Subspecialty News

New Paradigm in DME Treatment


New Paradigm in DME Treatment

RPS Presenters Identify More Effective Approaches.

■ Three presentations at this year's Retinal Physician Symposium highlighted recent advances in therapies for diabetic macular edema (DME). The presentations point to an emerging new paradigm in the treatment of DME, with the traditional first-line therapy, focal laser coagulation, now often being supplemented with intravitreal steroid injections and anti-VEGF drugs. In addition, ongoing studies are identifying potential new therapies and more effective approaches to treating the disease.

"Diabetic macular edema is a very complicated condition that often is nonresponsive to conventional therapies and can recur," said Diana Do, MD, in her presentation. "Therefore, it may be helpful to develop an algorithm approach, a step-by-step procedure for the evaluation of patients with diabetic macular edema."

Dr. Do suggested the following 6 steps:

► optimize metabolic control

► perform a complete ocular evaluation with appropriate imaging studies

► rule out other causes of treatable edema

► consider treatment with ETDRS laser

► follow the patient carefully to monitor response to treatment

► retreat with laser or consider other options.

Dr. Do emphasized the importance of metabolic control, noting that the vast majority of DME patients in her practice who did not respond to 2 or more laser treatments had an elevation in the hemoglobin A1C to above 7.5%. She said that the combination of strict medical therapy and laser treatment has proved effective in patients who initially presented with elevated hemoglobin A1C.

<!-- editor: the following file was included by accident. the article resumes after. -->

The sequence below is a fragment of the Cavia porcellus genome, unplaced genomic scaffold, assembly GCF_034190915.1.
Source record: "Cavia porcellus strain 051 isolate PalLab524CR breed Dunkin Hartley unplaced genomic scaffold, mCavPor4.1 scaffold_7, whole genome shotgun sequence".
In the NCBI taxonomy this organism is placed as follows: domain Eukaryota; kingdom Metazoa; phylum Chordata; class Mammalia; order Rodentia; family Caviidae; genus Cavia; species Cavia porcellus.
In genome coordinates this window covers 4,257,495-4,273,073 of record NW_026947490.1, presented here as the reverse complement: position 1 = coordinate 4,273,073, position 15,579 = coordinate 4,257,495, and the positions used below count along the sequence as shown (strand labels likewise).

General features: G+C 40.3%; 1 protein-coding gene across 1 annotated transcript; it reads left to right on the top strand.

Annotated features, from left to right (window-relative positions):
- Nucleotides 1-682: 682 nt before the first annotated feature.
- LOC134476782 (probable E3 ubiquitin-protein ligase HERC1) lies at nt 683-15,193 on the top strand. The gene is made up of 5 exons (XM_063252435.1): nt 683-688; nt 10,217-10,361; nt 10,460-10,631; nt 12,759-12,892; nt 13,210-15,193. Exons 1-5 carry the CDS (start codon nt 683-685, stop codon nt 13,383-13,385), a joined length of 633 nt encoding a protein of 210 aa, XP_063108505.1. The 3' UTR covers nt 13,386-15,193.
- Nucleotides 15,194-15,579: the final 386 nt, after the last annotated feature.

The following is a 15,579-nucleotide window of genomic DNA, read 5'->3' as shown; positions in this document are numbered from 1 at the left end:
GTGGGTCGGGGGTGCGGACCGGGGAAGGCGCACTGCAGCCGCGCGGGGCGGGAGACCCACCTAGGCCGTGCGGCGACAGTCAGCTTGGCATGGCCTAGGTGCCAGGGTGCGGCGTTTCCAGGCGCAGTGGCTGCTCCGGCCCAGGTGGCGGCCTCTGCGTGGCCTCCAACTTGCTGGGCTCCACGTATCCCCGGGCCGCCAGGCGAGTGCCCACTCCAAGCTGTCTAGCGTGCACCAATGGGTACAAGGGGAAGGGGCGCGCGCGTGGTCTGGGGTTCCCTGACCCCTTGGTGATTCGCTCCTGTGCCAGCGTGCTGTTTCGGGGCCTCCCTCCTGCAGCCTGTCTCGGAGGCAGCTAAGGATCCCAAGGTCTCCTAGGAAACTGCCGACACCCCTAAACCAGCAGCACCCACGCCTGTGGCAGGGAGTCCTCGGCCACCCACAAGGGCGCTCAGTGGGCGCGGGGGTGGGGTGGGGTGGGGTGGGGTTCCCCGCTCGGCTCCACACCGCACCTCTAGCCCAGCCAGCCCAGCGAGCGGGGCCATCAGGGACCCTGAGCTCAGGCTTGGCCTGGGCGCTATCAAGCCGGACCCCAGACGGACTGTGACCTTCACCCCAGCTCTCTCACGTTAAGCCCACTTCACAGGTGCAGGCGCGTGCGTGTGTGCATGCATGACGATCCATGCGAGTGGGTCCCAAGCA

In regard to imaging, Dr. Do advocated the use of both fluorescien angiography (FA) and optical coherence tomography (OCT). She said FA is useful for identifying microaneurysms, capillary nonperfusion and severe macular ischemia, while OCT is a complementary tool that can help in monitoring response to therapy and in evaluating other treatable causes of macular edema, such as epiretinal membrane or vitreomacular traction.

Dr. Do presented the case for laser as first-line treatment, noting that, despite its limitations, laser "is the only proven treatment for diabetic macular edema. It decreases retinal thickening and reduces the rate of moderate vision loss." She also noted that there are no systemic side effects after laser photocoagulation.


Dr. Do said 2 alternative DME therapies currently available are intravitreal steroids and anti-VEGF drugs. She said steroids have shown some efficacy in retrospective anecdotal case reports but increase the risk of cataract progression and glaucoma. She noted that anti-VEGF therapies "make sense" as an effective treatment for DME because patients in the proliferative stage show increased levels of VEGF in affected eyes. She pointed to a 20-patient study at Johns Hopkins led by Quan Dong Nguyen, MD, and Peter Campochiaro, MD, in which ranibizumab injections over 7 months reduced retinal thickness and produced an average increase of 12.3 letters in visual acuity.

Dr. Do said more clinical studies using anti-VEGF agents and intravitreal steroids for the treatment of DME are needed. She also sees the potential for an increased role for combination therapies over the next few years.